Kentish dialect


Kentish dialect

The Kentish dialect is a dialect that combines many features of other speech patterns, particularly those of East Anglia, The Southern Counties and London. Although there are audio examples available on the British Library website and BBC sources, it appears to be a dialect that lives on in words rather than accent. Much discussion of Estuary English, a speech system that has been noted since 1984, features around the idea that it has eroded local voices in Kent, Essex and Sussex. However such discussions are perhaps unhelpful, when such little research appears to have been conducted on the dialects that Estuary English is supposed to have subsumed.

The features of the Kentish Dialect:

* Yod-coalescence, i.e., the use of the affricates /ʤ/ and /ʧ/ instead of the clusters /dj/ and /tj/ in words like "dune" and "tune". This is a common feature amongst East Anglian speech patterns.
* Diphthong shifts, e.g., the diphthong in words like "I" becomes [ɑɪ] or [ɒɪ] . A good example would be the word 'take.' A received pronunciation (R.P.) speaker might say 'tayke' where as a Kentish speaker would say 't(i+a)ke.'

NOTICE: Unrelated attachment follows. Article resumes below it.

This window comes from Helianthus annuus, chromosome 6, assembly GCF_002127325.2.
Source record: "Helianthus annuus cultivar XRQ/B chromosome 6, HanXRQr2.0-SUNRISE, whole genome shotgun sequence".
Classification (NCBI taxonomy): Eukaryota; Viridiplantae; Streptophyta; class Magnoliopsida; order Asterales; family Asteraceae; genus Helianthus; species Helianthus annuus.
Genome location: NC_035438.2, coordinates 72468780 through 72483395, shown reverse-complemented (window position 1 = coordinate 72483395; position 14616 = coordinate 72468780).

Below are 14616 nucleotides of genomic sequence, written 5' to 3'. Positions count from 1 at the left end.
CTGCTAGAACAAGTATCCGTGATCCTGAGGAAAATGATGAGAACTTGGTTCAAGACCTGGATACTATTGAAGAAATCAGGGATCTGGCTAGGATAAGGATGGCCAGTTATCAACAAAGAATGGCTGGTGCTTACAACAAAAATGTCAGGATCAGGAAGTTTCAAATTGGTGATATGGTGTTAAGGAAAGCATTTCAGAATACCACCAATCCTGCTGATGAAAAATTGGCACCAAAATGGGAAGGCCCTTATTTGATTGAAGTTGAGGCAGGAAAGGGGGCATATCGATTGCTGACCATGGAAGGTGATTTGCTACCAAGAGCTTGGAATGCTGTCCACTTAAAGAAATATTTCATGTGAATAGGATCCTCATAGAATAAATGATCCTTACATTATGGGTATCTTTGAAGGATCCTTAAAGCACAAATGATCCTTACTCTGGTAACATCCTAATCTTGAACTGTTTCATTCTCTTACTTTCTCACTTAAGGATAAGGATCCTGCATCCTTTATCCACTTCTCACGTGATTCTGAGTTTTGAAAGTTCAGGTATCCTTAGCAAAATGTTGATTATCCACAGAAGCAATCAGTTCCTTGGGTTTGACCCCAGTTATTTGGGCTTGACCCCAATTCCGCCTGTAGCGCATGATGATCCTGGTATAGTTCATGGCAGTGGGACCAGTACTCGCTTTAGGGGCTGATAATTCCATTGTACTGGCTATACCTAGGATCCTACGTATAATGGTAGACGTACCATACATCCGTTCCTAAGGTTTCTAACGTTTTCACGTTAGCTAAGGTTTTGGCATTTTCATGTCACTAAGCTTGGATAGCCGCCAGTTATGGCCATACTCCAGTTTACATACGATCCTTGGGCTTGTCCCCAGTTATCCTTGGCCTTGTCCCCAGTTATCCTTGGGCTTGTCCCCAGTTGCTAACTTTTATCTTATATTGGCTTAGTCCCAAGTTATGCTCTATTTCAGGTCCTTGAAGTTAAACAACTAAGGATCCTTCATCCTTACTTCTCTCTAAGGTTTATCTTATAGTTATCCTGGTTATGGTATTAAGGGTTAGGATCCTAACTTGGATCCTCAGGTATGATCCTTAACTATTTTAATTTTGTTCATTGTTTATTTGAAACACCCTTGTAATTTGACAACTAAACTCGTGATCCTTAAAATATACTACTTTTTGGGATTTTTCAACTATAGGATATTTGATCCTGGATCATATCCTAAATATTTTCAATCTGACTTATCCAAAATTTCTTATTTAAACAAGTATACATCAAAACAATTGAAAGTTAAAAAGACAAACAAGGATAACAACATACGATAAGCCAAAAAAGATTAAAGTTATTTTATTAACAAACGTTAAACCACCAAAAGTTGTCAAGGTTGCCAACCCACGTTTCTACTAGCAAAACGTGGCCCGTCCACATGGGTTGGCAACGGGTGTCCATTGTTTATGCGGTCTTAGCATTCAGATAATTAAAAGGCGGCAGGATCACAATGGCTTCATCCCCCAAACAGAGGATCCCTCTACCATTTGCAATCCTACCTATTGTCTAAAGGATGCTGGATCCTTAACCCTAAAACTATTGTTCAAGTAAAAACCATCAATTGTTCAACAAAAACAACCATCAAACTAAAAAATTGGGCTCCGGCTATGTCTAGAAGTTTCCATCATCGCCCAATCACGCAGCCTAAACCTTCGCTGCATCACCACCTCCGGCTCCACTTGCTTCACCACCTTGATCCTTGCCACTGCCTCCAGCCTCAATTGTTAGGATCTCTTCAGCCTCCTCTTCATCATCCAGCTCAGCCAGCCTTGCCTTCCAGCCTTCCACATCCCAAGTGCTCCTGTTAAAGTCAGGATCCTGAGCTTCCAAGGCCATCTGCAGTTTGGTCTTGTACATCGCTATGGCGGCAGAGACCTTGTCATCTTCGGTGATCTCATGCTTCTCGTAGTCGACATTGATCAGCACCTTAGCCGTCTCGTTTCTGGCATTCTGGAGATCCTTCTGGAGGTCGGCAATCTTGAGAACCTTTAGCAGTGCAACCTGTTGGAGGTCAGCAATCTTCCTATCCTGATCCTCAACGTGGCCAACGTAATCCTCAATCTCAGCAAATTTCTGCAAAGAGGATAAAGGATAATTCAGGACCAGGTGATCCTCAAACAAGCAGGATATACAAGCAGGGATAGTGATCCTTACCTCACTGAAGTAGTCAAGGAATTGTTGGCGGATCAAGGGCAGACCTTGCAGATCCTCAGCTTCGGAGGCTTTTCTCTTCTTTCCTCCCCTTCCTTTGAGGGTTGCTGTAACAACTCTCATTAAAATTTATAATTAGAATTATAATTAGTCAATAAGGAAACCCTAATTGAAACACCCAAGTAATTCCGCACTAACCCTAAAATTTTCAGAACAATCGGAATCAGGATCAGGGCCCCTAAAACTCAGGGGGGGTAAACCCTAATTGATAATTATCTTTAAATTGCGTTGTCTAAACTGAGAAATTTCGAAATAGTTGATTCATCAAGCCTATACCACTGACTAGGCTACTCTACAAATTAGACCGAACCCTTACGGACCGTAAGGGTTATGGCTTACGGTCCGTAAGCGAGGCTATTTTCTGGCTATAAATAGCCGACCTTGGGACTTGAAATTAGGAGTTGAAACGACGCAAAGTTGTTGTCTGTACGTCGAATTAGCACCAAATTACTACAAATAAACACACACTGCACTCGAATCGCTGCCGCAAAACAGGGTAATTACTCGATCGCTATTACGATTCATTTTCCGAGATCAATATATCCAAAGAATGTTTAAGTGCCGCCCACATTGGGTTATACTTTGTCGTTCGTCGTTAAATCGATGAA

* A lengthened 'a.' This appears often before a hard, double 'd.' This pronunciation could be heard in a word like 'laa-der.'
* A removal of the consonant 't' from many words. In this dialect 'father' becomes 'fodher' or 'faader.' Prepositions that utilize 't' often use a 'd' instead ('dese' for 'these,' 'dat' for 'that').
* H-dropping, i.e., Dropping [h] in stressed words (e.g. [æʔ] for hat). This is thought to have first started amongst Londoners some 300-400 years ago.
* Diphthong shifts, e.g./ in words utilizing a 'ou' sound. The resulting sound appears as such: 'The haewnds (hounds) went to graewnd (ground).
* A use of 'ws' where a 'v' would feature, and vice versa. An example would be the phrase 'wery well,' (very well).

Examples of the Kentish Dialect

The pattern of speech in some of Dickens books pertain to Kentish Dialect, as the author was familiar with the mudflats near to Rochester and other areas in Kent, having lived there.

Dialect words and phrases

Kentish dialect appears to have been very colourful in the past, with many interesting words for use in agriculture, that have become lost in the 21st century. Below are a few examples of words and phrases from W.D Parish and W.F. Shaw's "Kentish Dialect and Provincialisms":

Futher Reading

* Parish, W.D. and Shaw W.F., "The Kentish Dialect and Provincialisms", (London: The English Dialect Society), 1887
* http://www.historic-kent.co.uk/kdialect.html
* http://www.bbc.co.uk/kent/voices2005/

ee also

* Kentish (Anglo-Saxon)


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